For the past several months, the station crew has been using oxygen brought up aboard visiting Progress supply ships, a European cargo craft and the Russian Elektron oxygen generator while awaiting delivery of the OGA repair equipment.The OGA, like the Elektron, uses electricity to split water molecules into hydrogen and oxygen.

"The OGA over the past six months has not been running well because the water that's been fed to it is just slightly too acidic," Edelen said. "We've done some pH tests on the OGA and the engineers have determined that because the pH is not quite balanced right, there was a breakdown in the reaction beds inside the OGA such that material is being released and that material can clog the little holes, the little pores, which can decrease the effectiveness of the OGA at generating (oxygen).

"So what we're going to do, Scott Kelly is going to take basically a water filter and it's going to correct the acidity in the OGA and we're going to take some samples to make sure it works good and we're going to run the OGA and generate a little bit of oxygen and confirm that that new filter works correctly. This'll be an important step towards giving us the capability to generate oxygen from the water that we recycle on board."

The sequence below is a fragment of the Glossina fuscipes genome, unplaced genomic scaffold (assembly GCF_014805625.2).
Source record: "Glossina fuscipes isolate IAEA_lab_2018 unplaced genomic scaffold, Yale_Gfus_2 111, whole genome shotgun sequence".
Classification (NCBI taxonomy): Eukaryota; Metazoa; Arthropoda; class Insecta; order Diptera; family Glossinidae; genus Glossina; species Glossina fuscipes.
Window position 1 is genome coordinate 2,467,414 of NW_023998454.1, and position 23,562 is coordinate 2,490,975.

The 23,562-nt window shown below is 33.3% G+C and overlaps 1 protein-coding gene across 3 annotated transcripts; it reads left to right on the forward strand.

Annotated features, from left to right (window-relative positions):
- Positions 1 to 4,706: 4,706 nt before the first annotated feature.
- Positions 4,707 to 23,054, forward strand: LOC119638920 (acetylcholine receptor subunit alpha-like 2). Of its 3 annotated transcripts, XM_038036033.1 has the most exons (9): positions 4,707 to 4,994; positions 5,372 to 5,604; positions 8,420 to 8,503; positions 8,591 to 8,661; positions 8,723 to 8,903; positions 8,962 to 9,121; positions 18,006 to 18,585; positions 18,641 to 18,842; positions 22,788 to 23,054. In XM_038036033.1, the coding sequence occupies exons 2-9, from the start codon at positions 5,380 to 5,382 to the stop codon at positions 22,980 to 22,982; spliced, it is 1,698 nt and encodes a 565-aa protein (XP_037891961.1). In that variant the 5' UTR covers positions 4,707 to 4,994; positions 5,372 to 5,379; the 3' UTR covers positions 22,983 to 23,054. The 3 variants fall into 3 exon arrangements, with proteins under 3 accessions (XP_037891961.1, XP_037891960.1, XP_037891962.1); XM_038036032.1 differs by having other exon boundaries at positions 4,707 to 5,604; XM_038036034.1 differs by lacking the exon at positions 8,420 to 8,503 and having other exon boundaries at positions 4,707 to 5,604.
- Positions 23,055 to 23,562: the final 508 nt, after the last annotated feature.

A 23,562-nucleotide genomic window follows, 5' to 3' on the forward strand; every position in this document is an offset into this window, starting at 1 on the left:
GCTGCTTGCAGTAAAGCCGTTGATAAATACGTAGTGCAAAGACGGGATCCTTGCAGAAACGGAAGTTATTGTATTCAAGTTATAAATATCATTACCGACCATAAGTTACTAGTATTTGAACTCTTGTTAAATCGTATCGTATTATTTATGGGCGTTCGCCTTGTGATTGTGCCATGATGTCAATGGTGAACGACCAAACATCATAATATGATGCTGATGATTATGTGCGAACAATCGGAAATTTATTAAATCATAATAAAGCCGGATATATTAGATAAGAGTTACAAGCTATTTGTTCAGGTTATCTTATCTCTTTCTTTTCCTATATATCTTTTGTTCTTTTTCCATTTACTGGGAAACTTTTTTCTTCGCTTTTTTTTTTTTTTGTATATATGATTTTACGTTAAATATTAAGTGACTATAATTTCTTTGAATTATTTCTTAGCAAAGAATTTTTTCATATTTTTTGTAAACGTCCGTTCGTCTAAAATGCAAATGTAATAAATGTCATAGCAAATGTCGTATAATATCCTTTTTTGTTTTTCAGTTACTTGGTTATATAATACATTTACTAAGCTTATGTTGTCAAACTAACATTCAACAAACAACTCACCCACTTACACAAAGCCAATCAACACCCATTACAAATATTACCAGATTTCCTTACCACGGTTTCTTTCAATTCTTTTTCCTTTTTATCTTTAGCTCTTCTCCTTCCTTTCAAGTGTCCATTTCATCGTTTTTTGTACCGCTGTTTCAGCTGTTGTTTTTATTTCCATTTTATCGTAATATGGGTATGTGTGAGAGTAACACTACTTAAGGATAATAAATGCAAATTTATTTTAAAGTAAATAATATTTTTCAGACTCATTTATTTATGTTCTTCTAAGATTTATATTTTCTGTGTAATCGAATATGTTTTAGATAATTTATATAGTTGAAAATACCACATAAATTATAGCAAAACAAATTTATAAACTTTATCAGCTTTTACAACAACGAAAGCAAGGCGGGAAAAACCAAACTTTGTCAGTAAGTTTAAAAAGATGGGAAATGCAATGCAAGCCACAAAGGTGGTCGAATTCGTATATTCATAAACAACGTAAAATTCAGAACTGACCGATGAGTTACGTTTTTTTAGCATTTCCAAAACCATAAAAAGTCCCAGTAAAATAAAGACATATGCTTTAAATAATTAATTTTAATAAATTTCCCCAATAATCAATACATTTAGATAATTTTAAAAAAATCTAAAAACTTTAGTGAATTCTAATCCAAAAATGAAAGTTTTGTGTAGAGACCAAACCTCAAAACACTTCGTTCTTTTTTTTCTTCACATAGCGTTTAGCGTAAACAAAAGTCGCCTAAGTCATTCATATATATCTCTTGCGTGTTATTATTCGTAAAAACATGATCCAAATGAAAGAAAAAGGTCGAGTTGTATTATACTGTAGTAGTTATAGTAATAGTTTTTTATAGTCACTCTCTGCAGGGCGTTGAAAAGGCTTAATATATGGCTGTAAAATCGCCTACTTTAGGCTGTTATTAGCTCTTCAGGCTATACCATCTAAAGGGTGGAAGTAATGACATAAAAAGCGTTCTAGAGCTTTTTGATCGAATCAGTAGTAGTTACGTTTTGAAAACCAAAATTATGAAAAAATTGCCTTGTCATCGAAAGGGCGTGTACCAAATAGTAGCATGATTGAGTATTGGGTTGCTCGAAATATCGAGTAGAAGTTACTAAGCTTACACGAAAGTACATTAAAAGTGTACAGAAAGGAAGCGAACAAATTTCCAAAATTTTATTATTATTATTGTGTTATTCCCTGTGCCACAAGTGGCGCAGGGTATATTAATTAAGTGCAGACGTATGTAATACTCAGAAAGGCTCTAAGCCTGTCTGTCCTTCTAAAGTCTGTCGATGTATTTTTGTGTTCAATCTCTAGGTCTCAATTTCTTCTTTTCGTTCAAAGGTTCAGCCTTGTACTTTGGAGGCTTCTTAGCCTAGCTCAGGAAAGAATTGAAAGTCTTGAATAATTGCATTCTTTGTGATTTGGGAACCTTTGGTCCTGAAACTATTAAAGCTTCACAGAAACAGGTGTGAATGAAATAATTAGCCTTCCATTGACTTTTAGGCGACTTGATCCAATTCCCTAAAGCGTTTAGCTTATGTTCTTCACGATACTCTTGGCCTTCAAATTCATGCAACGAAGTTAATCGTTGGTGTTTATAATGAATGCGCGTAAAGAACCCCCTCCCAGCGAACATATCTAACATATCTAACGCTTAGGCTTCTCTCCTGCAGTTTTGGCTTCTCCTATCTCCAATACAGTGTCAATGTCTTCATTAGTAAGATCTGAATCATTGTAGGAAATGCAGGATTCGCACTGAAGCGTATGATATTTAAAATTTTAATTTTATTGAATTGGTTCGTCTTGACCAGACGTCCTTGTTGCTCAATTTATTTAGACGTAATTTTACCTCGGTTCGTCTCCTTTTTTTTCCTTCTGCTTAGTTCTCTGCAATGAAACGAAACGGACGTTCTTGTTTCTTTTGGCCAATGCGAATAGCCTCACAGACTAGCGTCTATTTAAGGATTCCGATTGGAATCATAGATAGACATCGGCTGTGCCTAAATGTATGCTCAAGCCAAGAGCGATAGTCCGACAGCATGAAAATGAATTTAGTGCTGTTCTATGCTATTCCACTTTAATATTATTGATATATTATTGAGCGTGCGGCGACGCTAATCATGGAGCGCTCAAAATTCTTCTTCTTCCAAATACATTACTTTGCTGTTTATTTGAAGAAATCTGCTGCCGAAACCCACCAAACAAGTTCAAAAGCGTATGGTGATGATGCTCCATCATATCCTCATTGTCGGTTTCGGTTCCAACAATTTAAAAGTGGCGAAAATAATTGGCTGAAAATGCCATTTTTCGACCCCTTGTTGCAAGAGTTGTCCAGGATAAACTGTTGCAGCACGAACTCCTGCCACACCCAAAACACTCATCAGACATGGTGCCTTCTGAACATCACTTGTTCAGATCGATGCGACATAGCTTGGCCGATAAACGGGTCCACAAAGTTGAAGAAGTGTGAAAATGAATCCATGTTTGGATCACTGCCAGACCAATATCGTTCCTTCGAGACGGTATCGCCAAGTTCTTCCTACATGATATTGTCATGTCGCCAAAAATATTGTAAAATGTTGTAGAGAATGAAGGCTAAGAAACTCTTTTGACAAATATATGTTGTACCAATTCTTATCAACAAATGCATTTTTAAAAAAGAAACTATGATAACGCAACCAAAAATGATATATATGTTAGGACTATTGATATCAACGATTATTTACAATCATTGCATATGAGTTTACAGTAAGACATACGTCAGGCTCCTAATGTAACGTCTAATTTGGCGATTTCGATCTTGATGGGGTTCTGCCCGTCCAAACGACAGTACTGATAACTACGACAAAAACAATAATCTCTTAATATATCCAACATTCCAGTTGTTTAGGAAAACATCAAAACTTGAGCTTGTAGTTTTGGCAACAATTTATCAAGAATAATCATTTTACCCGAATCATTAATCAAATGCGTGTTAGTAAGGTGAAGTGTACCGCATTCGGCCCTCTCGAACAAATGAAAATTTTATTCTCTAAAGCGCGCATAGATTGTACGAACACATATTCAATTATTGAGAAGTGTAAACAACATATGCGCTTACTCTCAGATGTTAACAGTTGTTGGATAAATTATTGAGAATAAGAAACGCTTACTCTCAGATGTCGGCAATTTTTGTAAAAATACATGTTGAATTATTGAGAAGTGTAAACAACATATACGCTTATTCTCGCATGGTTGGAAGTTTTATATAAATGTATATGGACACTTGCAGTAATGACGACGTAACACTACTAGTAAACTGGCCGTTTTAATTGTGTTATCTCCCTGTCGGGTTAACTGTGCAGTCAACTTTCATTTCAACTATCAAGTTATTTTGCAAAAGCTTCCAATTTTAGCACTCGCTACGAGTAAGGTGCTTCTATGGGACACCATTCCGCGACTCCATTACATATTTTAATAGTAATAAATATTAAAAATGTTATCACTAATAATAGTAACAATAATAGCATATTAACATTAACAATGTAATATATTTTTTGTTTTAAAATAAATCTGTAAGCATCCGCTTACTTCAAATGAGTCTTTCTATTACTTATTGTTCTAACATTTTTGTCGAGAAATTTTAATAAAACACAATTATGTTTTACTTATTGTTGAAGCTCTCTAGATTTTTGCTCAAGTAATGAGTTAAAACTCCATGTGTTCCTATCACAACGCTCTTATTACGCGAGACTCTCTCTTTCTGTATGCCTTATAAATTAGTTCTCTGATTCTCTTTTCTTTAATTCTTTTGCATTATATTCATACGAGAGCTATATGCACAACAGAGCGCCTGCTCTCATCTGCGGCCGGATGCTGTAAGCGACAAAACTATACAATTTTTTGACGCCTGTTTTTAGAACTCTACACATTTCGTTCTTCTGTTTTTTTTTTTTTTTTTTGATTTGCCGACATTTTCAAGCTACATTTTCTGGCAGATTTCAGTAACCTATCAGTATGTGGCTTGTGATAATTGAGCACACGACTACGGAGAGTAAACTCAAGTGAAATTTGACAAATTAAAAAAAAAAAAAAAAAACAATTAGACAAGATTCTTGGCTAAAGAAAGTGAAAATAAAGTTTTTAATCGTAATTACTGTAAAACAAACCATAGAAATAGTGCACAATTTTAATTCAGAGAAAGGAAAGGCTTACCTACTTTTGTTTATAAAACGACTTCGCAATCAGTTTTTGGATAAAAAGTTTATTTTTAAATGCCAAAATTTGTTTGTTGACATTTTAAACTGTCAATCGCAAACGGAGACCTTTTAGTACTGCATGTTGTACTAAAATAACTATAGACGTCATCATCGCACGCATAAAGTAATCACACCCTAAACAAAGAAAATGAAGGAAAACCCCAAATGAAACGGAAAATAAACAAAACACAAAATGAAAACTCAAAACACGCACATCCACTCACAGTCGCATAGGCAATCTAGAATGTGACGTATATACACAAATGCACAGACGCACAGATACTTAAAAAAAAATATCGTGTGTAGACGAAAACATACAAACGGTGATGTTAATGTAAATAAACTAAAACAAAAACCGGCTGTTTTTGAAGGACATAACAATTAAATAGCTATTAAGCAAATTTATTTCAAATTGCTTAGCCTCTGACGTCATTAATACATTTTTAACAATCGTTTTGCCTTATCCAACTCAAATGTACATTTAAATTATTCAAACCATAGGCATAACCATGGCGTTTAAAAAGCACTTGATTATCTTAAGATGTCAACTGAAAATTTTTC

Flight controllers ran into several snags powering up the OGA but Renfrew said by the end of the day, the device appeared to be in good shape.

"We wanted to put some chemicals into the OGA and put a little screen in there to filter out some particulates," he said. "Commander Kelly did that work this morning and then we spent some time commanding it from the ground. We got a little bit behind the timeline there because we had to tweak a few of the parameters for a couple of hours to get it behaving exactly like we wanted it to.

"We eventually got that going a little bit late in the timeline. ... We still have about an hour's worth of ops on the ISS commander's activities tomorrow to go back in and strip out all that temporary (equipment) we installed today."

Water samples collected from the OGA will be shipped back to Earth aboard Discovery for detailed testing to make sure the water is particulate free. If so, the OGA will be activated for normal use aboard the space station.